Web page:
Referring to Fig. 4, the valve means 21 for controlling the iiow of well iluid through the passage means 25 comprises a valve body which includes an upper valve body element disposed in the tubular housing 5|, the upper valve body elementrhaving a shoulder 91 which seats against.`

ashoulder S8 inthe tubular :housing .5| to :limit insertion of the upper valve body element into the tubular housing. Rotation ofthe upper valve body element 96 is prevented by a pin si! carried bythe tubular housing and extending into-a notch it@ inthe upper valve body element.

Seated against the lower end of the upper valve body element 56 is an annular seat element |92 for a valve |53 which is reciprocableinabore IM in a lower valve body `element it, the latter being threaded into the lowerend of the .tubular housing '5| and engaging the annular Yseat element m2 to clamp the annular seat element between the upper end or the lower valve body element |95 and the lower end oi the upper valve body element Qt. The lower valve .body element |l5 is provided with a counterbore I'S therein which provides anannular space around the valve |83, this annular space communicating through ports lill with the counterbore 58 in the lower end of the housing 2B so that well iiuid may enter the counterbore iEiS from the'counterbore 58 through the ports Iill. The well fluid flows from the counter-bore IilB through the annular seat element H22 at a rate determined by the position of the valve |63 relative to the annular seat element, and entersI a counterbore Il in the upper valve body element 95. From the counterbore H0, the well duid nows through ports into an annular space ||2 between the upper valve body element 9G and the tubular housing 5|. The annular space ||2 communi- Cates with the ports 90 in the tubular housing 5| and is sealed at its upper end by an annular sealing element H3 between the upper valve body element 96 and the tubular housing, the annular space H2 being sealed at its lower end by the threaded connection between the tubular housing 5| and the lower valve body element |05.

The valve |33 is provided with a passage therethrough so that the fluid pressures applied to opposite ends thereof are substantially equalized, thereby substantially hydraulically balancing the valve. This is an important feature of the invention since it permits `the pressure responsive means 28 to actuate the valve with the same edectiveness for any formation pressure, i. e., for any pressure of the well fluid flowing through the passage means 25. The valve |03 is provided with a bore I il in its lower end in which is disposed a compression spring H8, the latter being seated at one end on the inner end of the bore yI Il and at its other end on the inner end of the bore Gil in the lower valve body element |05. It will be noted that the compression spring I I9 biases the valve |33 toward its closed position wherein it is seated on the annular seat element |2.

The force applied to the valve |03 by the compression spring ||8 is opposed by the pressure responsive means 2B through a rod H9 which engages the upper end of the valve, the rod II9 being reciprocable in a bore itil through the upper valve body element Ell. The rod H9 is connected at its upper end to a lower head |23 of a bellows |24 having an upper head |25 which is threaded into a bore 25 in the element G8 of the pressure responsive means 28. It will be noted that the compression spring |i8 acts through the valve |03, the rod H9 and the bellows |24 to hold the element e8 seated against the lower face of the annular seat element 5c of the standing valve 48. The bellows IZA. is enclosed by a sleeve |21 having an inturned upper end |28 which is seated on and .may be suitably secured 8 to an external shoulder |29 `on the upper head |25. The lower end of the sleeve |21 is also inturned at Iili to `engage the lower face of the lower head |23, thereby limiting expansion of the bellows |24. The lower head |23 of the bellows .24 is reciprocable in the sleeve |21 and the lower face thereof is exposed to the uid pressure surrounding the bellows, which is substantially the duid pressure obtaining adjacent the lower end of the reservoir 22, so that the bellows is responsive .to the fluid pressure obtaining in the reservoir. As will be apparent, i1" the fluid pressure at the lower end of the reservoir 22 varies from a predetermined value, which corresponds to a predetermined head of the liquid components of the well iiuid in the reservoir, the bellows responds to more the valve |33 relative tothe annular seat element H52 to vary the rate of flow oi well duid through the passage means 25 into the reservoir. As will be apparent, if the level of the liquid components ofthe well Vfluid increases above a .predetermined value, the 'bellows 24 contracts to permit the valve |63 -to move .toward its closed position, thereby decreasing the rate oi flow of well fluid into the reservoir to prevent a further increase in the level therein. The reverse is true when the level falls below the predetermined value. Thus, the bellows |24 serves to maintain the level in the reservoir substantially constant at the predetermined value.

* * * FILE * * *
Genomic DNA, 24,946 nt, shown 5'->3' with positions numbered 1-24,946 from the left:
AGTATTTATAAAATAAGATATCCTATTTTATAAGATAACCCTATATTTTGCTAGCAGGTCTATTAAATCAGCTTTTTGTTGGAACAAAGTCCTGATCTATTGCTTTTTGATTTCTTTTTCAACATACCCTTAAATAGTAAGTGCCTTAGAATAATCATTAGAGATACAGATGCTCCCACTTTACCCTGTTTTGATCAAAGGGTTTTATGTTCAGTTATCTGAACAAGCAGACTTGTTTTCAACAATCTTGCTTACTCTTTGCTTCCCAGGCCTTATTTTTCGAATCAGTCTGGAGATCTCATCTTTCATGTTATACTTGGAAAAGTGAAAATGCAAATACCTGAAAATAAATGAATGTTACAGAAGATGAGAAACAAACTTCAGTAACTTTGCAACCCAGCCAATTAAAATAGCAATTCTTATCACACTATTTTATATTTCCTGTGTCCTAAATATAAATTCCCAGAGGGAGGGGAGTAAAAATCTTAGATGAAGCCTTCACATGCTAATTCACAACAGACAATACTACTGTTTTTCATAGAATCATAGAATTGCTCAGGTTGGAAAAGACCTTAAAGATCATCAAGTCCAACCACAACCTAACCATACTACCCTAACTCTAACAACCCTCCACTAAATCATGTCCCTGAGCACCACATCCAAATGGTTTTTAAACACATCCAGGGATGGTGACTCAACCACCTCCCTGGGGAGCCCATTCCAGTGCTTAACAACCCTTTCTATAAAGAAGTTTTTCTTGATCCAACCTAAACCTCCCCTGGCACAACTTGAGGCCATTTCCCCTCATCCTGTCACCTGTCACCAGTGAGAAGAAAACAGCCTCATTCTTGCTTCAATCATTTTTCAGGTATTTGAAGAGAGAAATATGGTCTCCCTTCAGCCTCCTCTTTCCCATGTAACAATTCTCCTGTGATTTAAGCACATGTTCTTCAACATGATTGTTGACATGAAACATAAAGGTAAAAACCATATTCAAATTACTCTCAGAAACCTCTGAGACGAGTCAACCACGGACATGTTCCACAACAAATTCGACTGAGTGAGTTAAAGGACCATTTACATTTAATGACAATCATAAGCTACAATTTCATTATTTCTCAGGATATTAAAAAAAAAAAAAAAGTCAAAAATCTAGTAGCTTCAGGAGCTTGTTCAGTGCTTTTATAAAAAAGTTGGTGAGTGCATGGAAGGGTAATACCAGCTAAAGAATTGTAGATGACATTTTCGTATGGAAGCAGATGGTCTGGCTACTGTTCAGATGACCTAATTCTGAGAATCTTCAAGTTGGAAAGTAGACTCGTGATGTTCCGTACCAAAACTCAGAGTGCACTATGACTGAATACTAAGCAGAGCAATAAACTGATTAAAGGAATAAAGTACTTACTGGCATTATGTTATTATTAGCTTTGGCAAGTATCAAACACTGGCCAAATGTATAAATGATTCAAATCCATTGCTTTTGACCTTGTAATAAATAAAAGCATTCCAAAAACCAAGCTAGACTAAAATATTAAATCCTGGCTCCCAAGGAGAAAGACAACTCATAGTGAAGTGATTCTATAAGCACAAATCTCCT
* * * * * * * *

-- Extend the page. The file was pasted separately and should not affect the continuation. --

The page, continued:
As shown in 4, the bellows |24 is Iadapted to be lled through a passage ISI in the lupper head |25 and a tube |32 which communicates at its upper end with the lower end oi the passage ISI and which extends downwardly into the bellows a predetermined distance, the upper end of the tube 32 being pressedinto a bore in the upper head |25. r'he 4upper end of Athe lpassage |3| serves as a seat for a needle valve |33 which is threaded into a bore in the upper end of the upper head |25 and serves to seal the bellows.